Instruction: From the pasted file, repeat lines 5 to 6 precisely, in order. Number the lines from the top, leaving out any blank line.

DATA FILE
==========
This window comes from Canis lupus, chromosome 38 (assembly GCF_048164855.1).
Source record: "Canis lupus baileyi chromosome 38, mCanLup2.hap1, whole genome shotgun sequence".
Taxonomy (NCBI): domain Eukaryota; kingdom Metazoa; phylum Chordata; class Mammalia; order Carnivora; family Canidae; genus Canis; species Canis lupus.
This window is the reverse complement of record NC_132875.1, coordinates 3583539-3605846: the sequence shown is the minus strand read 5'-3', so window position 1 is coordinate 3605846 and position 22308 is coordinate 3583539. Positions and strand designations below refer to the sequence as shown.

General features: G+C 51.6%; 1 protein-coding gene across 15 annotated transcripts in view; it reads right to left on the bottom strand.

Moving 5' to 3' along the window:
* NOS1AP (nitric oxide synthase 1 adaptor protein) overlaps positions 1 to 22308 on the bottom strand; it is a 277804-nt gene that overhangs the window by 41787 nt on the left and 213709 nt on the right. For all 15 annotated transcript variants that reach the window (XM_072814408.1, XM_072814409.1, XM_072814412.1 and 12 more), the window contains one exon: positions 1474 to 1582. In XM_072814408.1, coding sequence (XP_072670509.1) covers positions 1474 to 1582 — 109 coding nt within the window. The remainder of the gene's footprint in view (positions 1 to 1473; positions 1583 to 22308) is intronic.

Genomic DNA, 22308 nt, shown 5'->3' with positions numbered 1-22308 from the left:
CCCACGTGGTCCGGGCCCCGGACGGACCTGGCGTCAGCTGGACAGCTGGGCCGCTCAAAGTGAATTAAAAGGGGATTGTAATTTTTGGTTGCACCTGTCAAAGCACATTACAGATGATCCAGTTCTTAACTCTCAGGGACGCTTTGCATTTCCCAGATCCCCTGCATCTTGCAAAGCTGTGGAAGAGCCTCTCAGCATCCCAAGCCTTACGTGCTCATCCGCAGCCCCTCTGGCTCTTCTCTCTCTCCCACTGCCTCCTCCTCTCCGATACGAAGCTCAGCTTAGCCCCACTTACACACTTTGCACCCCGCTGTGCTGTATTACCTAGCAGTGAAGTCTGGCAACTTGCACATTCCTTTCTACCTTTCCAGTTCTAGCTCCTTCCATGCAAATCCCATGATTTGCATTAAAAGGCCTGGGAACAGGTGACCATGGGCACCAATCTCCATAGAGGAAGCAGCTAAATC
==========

General features: G+C 51.6%; 1 protein-coding gene across 15 annotated transcripts in view; it reads right to left on the bottom strand.

Moving 5' to 3' along the window: